High-profile figures were rallying behind the beleaguered BBC yesterday after reports emerged that the UK government plans to freeze the licence fee for two years and scrap it entirely in 2027.
Led by the likes of Armando Iannucci, Gary Lineker, Hugh Grant and Lucy Prebble, a backlash erupted after Culture Secretary Nadine Dorries tweeted a Daily Mail article featuring the news accompanied by a tweet reading: “The license fee announcement will be the last. The days of the elderly being threatened with prison sentences are over. Time now to discuss and debate new ways of funding, supporting and selling great British content.”
The BBC is in the midst of negotiating the next five years of the current £159.50 ($218) annual fee and has been clear that anything less than its aim of having the fee continue to rise with inflation will lead to huge cuts to its output and redundancies.
A BBC spokesman did not confirm whether the reports are true and stressed: “There has been similar speculation before.”
Deadline has subsequently spoken with one source with knowledge of the negotiations who also urged caution.
This source said the negotiations are nowhere near finished and Director General Tim Davie’s negotiating team can continue returning to the drawing board for the remainder of this year if they are unhappy with the proposed settlement.
If the settlement at that point is still seen as impossible to work with, the BBC can push to have the current settlement (an inflationary rise) rolled over for the next five years or Davie can threaten resignation. The latter was the action taken by former DG Mark Thompson in 2010 when the government tried to take free license fees away from the over-75s, a move that worked.
“There is no obligation for the BBC to accept the deal and this will go on,” said the source.
The BBC spokesman said: “Anything less than inflation would put unacceptable pressure on the BBC finances after years of cuts.”
The corporation has continually stressed that super inflation is causing programming costs to soar, especially in scripted and high-end docs, with chair Richard Sharp recently revealing some of the BBC’s biggest series have doubled in price and drama costs have generally increased by around 35%.
A below inflationary rise followed by a complete scrapping of the license fee would therefore lead to less original and less high-budget programming and would existentially threaten the BBC going forwards.
Multiple reports pointed to the timing of the announcement, coming as Prime Minister Boris Johnson’s approval ratings are at an all time low due mainly to an investigation into parties that took place at his home and work office in 10 Downing Street.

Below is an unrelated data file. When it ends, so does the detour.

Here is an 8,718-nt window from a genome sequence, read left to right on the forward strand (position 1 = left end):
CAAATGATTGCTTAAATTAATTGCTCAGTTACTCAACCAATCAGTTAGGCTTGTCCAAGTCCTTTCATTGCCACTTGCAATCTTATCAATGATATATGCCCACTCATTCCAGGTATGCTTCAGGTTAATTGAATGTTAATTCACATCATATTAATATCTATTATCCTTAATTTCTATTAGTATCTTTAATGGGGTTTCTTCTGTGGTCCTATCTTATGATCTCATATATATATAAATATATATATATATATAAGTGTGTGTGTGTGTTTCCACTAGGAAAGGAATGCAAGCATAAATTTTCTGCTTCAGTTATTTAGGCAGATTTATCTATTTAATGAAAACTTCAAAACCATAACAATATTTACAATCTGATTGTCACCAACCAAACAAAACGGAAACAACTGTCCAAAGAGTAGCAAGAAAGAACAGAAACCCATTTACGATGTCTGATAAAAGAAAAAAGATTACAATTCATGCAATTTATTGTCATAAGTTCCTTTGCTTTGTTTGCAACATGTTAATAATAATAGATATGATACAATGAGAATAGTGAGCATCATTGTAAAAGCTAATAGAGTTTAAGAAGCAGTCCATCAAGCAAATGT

The Prime Minister and his advisers are said to have been angered by the BBC’s coverage of the scandal.
The BBC’s supporters have focused on the notion that people don’t realize how much is included with their license fee, which is roughly equal to an annual Netflix subscription but features multiple radio and TV channels showcasing content in all genres along with reams of educational and children’s programming.
The alternatives, such as a subscription or advertiser-funded BBC, would be fraught with problems, while funding the BBC via general taxation such as income tax raises concerns that the government will interfere even more.
“Yes the BBC brings you the best in news, in sport, in drama, in music, in children’s, in science, in history, in entertainment, in current affairs and Sir David bloody Attenborough….but apart from that was has the BBC ever done for us,?” said BBC1’s Match of the Day host Lineker, who retweeted a popular graphic showing all of the services the BBC runs at a cost to the public of 43p per day each.
Acclaimed comedy writer Iannucci, who directed The Death of Stalin and The Personal History of David Copperfield, focused his ire on the government, stating: “First you come for Channel 4 because you don’t like its reporting of events. Now you come for the BBC because you don’t like its reporting of events. Have you ever considered whether it’s the events themselves that are the problem?”
Lauded actor Grant, who has always been vocally supportive of the BBC and appeared in 2018’s A Very English Scandal, said the “BBC is something the whole world admires with envy,” while he branded the government “insecure, spittle-flecked nut jobs.”
Succession writer Prebble urged the general public to “support the BBC even when it’s being attacked as a distraction from this dirty meringue of a government.”
Deadline reached out to the government’s Culture department for comment.
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